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Liverpool law student petitions university to reimburse tuition fees over four-week strike action

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First year’s calls for £1,000 compensation backed by thousands

A first-year law student disgruntled by strikes arranged to take place, nationwide, in February and March is petitioning the University of Liverpool for compensation.

Academics are set to strike for 14 days across four weeks in February and March. Ying Tang, who is studying law at the Russell Group university, thinks it’s “fair” Liverpool deducts £1,079 from its students’ tuition fees “for the loss of 14 days of our education”.

Tang’s calls have certainly captured the attention of her fellow students. At the time of writing the petition has attracted close to 5,000 signatures, plus comments including: “paying for an education system without receiving any education”; “I am a 1st year law student and we are all going to miss out not getting lectures or materials to study”; and “rebate needed”.

The latest comments from across Legal Cheek

But Liverpool is far from the only academic institution set to be impacted by the upcoming industrial action. The University and College Union (UCU) lists 61 affected universities, including: Bristol, Cambridge, Durham, Exeter, Glasgow, Kent, Leeds, Manchester, Newcastle, Nottingham and Oxford.

A number of law students have vented their frustration about the widespread walk-out to Legal Cheek. “At the end of the day students are paying for a service and if that service is consistently halted they deserve to claim back the cost of the days lost for their education,” one tells us, adding that a “lack of education can cost a student marks and understanding of their course.” Another student thinks:

“[T]he fact that we are paying for a service that we are not receiving is disgraceful. If you had a rail pass, for example, and the rail services strike, if they had failed to provide an alternative service you would expect a refund due to the extra expenses you would have incurred or lost earnings… Ultimately, we are paying thousands for a service we won’t receive, which is wrong.”

Given these heightened emotions, it’s perhaps unsurprising student-led petitions aren’t exclusive to Liverpool. At King’s College London, for example, an international relations student who thinks it’s “totally unacceptable” that four weeks of lectures are due to be disrupted emailed her principal to request a tuition fee refund. While over at the University of York, a first-year politics student racked up thousands of signatures on a petition demanding compensation for every student who loses contact time.

However, it’s not to say students don’t agree with academics’ decision to strike. The industrial action is born out of proposed changes to academics’ pensions, which the UCU says would leave a typical lecturer close to £10,000 a year worse off in retirement. Tang explains:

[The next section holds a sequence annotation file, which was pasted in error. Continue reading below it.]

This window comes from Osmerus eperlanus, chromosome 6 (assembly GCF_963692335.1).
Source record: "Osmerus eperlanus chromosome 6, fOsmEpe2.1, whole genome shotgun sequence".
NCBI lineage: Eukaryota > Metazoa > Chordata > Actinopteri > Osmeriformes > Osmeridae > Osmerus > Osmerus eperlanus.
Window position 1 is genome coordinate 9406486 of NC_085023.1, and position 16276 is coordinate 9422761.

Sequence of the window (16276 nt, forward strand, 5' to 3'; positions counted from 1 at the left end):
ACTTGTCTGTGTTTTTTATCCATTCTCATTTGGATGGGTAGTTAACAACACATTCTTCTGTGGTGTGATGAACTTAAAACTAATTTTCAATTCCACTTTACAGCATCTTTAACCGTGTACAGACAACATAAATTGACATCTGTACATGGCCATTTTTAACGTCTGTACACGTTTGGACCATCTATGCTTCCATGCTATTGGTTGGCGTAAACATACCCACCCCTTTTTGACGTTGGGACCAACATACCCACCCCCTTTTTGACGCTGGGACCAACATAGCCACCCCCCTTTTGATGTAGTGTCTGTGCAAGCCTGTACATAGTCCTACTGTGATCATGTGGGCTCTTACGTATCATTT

“Signing this petition does not mean you are against your lecturers. I created this petition not only because we are losing out on education that we are paying for, but also to alert the university that we, as students, have rights and that our lecturers should be treated better so that they can provide us with what we are entitled to and what we have paid for. I stand behind my lecturers and support them fully.”

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12 Comments

Anonymous

Aw, I wish I carried this much as a first year. cute

Anonymous

You had someone carry your stuff for you then?

Anonymous

You would have if you had to pay £9k tuition fees.

Welcome to the consumerisation of university education, courtesy of the Conservatives

Anonymous

Labour introduced tuition fees…

Anon

How patronising

Anonymous

Good luck getting anything out of the universities. They know what we know: it won’t make the slightest difference to your education if these bone idle refugees from life go on strike for weeks, months or years.

Anonymous

I bet those legal apprentices slogging their way through the 6 year qualification process are laughing their balls off those of us who chose to do LLBs at university.

I remember my previous uni chose to strike during an assessment period; they turned up to the regular lecture times to remind students why they were striking, and also to remind us that they would not be marking the papers we had all put blood sweat and tears into to make deadline.

Sad to see they’re up on the list again, and I have had confirmation from friends still connected to the uni that it’ll be during assessment time again. If it’s anything like when it happened to my year, many law students will be going into final exams with no valuable feedback on their progress in several modules.

Anonymous

If you continue to make further education a business rather than a pursuit of knowledge, then the students will become customers – and customers deserve to get what they pay for.

I’m sure we’ll get a few on here who say “oh a month off to drink beer and watch Countdown, why are they complaining?” – I can think of nine thousand reasons a year why!

Anonymous

She’s right.

If the universities go the whole hog with these fees, they ought to be prepared for this understandable attitude from students.

It wouldn’t have happened back in the £1k, or even £3k fees days.

Anonymous

If the pension funds invest in deforestation or corporations involved with weapons and regeneration after civil war, it should get their returns up such that the academics pensions will be ok.

Part of the pension problem is that there is no so much profit in biofuel and organic cosmetics, so the funds cannot reach their return targets.

V.M. Varga

Surmise

Anonymous

Any paying customer should expect a rebate if the services paid for are not provided.

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